Almost two years ago, I got wasted and accidentally performed a restaurant review.
Lazy Bear was only a few months old at that point, but it was already the hottest thing going in the San Francisco food scene. The juxtaposition of my drunken nonsense with such a respected eatery amused audiences, and thus my food-writing career was kicked into high gear.
A sense of self-deprecation over my drunken antics was at the forefront of the story, with Lazy Bear serving as the backdrop, so my intoxicated review sadly failed to communicate meaningful commentary on the restaurant, which really does deserving all accolades it’s ever gotten. Suffice it to say I was hesitant to show my face again after essentially making a joke out of Chef David Barzelay’s unique vision, which went on to earn two Michelin stars (despite my buffoonery).
But life is cyclical and of course I did eventually return — yesterday, in fact. It was my aunt’s birthday, and my mom wanted to celebrate. Out of nervousness I immediately revealed to staff that ’twas I who wrote the drunken review, despite earlier promises to myself to maintain silence.
Chef Barzelay greeted me personally and immediately upon seating, which made me feel like a big shot in front of my family (while revealing that my not-so-secret secret was out).
“Are you more sober this time?” he half-joked, eyeing the provided field guide-slash-menu where I was busy scribbling, “I hope Chef doesn’t hate me.” I silently committed to conducting myself with greater maturity this time, something that isn’t a straightforward path at a restaurant like Lazy Bear, even when consciously drinking less.
Just because it’s expensive doesn’t mean it’s your standard upscale vibe. Like any good dinner party, people are having fun, and everything about the restaurant convivial seating arrangement and walls-free format is designed to facilitate that experience. There’s laughter, there’s swearing, there’s music — lots of George Michael and Michael Jackson played during this visit — and an open kitchen where guests can engage directly with the people making their food.
Of course, the food is incomparably creative in flavor and presentation, decorated with foraged greens and dusty purple salt. From the scrambled egg shooter at the start to the tray of treats at the end, Lazy Bear knows how to make flavors and textures work in perfect harmony. I didn’t know anyone could get me to try almost-raw trout, let alone be craving it the next day, yet here we are. It’s worth noting that the wine pairings are expertly selected, though I won’t waver from my initial claim that they’re best appreciated by seasoned drinkers.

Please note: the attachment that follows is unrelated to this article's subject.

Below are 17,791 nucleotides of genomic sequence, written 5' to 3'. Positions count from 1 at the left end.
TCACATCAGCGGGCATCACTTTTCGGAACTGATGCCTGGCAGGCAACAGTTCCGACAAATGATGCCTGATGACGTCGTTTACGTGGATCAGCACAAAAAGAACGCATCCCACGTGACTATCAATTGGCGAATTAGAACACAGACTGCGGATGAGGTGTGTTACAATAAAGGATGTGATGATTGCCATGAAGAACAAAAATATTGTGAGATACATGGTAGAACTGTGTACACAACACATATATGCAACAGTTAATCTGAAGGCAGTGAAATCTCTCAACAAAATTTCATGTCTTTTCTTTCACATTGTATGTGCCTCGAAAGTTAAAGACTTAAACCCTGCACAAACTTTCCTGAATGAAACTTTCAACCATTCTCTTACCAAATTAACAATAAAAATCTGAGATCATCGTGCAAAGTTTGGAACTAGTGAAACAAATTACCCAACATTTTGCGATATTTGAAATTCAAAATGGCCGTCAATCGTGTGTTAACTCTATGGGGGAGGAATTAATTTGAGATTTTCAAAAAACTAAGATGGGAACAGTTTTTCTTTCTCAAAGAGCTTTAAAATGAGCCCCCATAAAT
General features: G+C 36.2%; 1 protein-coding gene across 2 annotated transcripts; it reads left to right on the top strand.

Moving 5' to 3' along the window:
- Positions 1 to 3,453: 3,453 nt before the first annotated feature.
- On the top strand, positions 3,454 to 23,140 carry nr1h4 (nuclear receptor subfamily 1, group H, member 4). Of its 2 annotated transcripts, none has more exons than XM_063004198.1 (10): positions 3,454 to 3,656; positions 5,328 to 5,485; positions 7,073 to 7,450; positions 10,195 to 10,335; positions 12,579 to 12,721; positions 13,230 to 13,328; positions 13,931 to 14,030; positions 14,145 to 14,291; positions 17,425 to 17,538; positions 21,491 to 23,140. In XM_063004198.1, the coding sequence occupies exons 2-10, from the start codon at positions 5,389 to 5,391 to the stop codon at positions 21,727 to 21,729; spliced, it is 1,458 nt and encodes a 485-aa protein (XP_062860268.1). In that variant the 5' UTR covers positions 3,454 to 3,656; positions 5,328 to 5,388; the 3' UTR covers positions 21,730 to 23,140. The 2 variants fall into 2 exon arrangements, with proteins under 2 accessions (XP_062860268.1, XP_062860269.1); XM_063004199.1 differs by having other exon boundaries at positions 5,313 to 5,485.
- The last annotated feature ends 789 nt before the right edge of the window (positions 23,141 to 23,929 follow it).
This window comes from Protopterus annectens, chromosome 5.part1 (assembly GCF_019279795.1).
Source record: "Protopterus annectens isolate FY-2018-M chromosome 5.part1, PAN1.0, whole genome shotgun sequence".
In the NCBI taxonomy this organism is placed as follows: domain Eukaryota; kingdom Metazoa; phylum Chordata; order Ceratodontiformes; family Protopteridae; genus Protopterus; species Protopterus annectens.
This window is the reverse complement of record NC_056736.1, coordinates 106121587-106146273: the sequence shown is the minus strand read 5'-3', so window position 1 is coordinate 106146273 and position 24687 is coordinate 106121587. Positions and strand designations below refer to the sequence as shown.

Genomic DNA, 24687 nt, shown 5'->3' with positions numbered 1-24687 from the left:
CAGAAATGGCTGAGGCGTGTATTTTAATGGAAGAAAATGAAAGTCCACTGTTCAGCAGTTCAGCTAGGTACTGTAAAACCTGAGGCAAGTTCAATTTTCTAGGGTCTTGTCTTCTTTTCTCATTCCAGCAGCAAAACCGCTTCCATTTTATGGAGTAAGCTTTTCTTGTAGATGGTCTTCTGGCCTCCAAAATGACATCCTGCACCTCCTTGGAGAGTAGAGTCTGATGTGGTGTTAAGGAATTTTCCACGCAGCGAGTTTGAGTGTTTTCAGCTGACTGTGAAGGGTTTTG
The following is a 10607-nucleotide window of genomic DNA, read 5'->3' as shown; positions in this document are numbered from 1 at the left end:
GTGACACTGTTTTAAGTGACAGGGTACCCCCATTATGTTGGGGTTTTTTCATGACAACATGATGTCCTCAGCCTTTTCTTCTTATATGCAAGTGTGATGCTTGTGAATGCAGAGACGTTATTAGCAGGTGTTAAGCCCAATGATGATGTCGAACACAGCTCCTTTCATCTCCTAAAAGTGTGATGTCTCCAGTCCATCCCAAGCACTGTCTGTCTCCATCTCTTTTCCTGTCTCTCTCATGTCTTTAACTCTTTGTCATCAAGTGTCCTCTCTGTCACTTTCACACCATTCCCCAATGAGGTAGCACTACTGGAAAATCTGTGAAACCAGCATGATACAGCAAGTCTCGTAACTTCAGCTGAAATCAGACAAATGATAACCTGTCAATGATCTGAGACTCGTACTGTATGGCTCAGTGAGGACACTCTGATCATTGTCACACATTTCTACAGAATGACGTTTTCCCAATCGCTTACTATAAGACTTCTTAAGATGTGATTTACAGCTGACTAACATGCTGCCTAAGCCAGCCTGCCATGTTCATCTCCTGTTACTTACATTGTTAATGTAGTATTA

Overall, I’m impressed with the bravery in doing things their own way, while doing them well. It’s easy to let a theme carry the weight of a new restaurant, but that’s what differentiates a mere trend from something more long-lasting. Lazy Bear deserves recognition for reviving the dying art of communal dining, operating under a high concept while delivering an authentic experience.
For me, it’s what Lazy Bear is able to provide in its dinner party concept: the spirit of San Francisco. Like the city, the menu is ever-changing with the seasons and with Barzelay’s whims. Food is sourced locally from foragers and humane growers, and humor and wackiness aren’t shelved in favor of the usual formality that exists between server and patron. Everyone’s in it together, creating an old-school S.F. feeling despite the restaurant being the same age as a toddler.
With that said, the service is outstanding, making it more impressive that the staff never stray from genuine friendliness. One good example is when my sister, dismayed, vocalized that she had broken the tip of her golf pencil, without which she could not have taken notes (drunkenly or otherwise). A server who’d been deftly refilling our water glasses all evening swooped in from nowhere and whispered, “Just the tip?” Later, the heavily tattooed pastry chef stole my sister’s faux-fur vest and modeled it for my delighted family — who, by the way, did not help restore my fractured reputation with all their carousing.
Lazy Bear is one of those places where, when you’re bummed about the price, it’s not because it wasn’t worth it, but because the cost makes it prohibitive to show up just to hang out. Even if I can only make it there only once every two years, I’m glad to have this restaurant in San Francisco, where it’s free to be what it wants.
Lazy Bear, 3416 19th St., 415-874-9921 or lazybearsf.com